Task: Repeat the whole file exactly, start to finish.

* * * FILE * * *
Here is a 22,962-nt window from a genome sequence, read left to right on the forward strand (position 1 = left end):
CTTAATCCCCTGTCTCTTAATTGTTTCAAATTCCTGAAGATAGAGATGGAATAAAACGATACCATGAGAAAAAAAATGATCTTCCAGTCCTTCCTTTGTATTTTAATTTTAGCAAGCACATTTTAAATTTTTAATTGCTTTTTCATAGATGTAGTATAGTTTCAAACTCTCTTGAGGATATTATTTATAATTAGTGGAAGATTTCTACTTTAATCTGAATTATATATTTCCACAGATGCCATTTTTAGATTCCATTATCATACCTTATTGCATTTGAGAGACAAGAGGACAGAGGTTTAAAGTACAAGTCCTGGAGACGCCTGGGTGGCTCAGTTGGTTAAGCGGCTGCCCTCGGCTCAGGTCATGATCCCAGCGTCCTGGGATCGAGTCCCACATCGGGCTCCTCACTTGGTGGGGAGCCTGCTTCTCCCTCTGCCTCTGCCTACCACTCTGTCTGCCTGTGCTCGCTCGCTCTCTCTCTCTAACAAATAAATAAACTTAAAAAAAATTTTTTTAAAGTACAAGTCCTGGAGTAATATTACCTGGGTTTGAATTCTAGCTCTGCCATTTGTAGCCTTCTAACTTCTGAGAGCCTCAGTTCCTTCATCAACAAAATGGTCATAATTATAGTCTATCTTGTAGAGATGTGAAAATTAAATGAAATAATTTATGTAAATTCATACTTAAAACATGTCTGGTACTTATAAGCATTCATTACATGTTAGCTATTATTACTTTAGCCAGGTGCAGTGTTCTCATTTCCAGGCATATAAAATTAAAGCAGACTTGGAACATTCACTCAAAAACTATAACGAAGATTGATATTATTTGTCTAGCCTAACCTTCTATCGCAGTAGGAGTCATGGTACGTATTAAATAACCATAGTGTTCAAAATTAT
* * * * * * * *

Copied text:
Here is a 22,962-nt window from a genome sequence, read left to right on the forward strand (position 1 = left end):
CTTAATCCCCTGTCTCTTAATTGTTTCAAATTCCTGAAGATAGAGATGGAATAAAACGATACCATGAGAAAAAAAATGATCTTCCAGTCCTTCCTTTGTATTTTAATTTTAGCAAGCACATTTTAAATTTTTAATTGCTTTTTCATAGATGTAGTATAGTTTCAAACTCTCTTGAGGATATTATTTATAATTAGTGGAAGATTTCTACTTTAATCTGAATTATATATTTCCACAGATGCCATTTTTAGATTCCATTATCATACCTTATTGCATTTGAGAGACAAGAGGACAGAGGTTTAAAGTACAAGTCCTGGAGACGCCTGGGTGGCTCAGTTGGTTAAGCGGCTGCCCTCGGCTCAGGTCATGATCCCAGCGTCCTGGGATCGAGTCCCACATCGGGCTCCTCACTTGGTGGGGAGCCTGCTTCTCCCTCTGCCTCTGCCTACCACTCTGTCTGCCTGTGCTCGCTCGCTCTCTCTCTCTAACAAATAAATAAACTTAAAAAAAATTTTTTTAAAGTACAAGTCCTGGAGTAATATTACCTGGGTTTGAATTCTAGCTCTGCCATTTGTAGCCTTCTAACTTCTGAGAGCCTCAGTTCCTTCATCAACAAAATGGTCATAATTATAGTCTATCTTGTAGAGATGTGAAAATTAAATGAAATAATTTATGTAAATTCATACTTAAAACATGTCTGGTACTTATAAGCATTCATTACATGTTAGCTATTATTACTTTAGCCAGGTGCAGTGTTCTCATTTCCAGGCATATAAAATTAAAGCAGACTTGGAACATTCACTCAAAAACTATAACGAAGATTGATATTATTTGTCTAGCCTAACCTTCTATCGCAGTAGGAGTCATGGTACGTATTAAATAACCATAGTGTTCAAAATTAT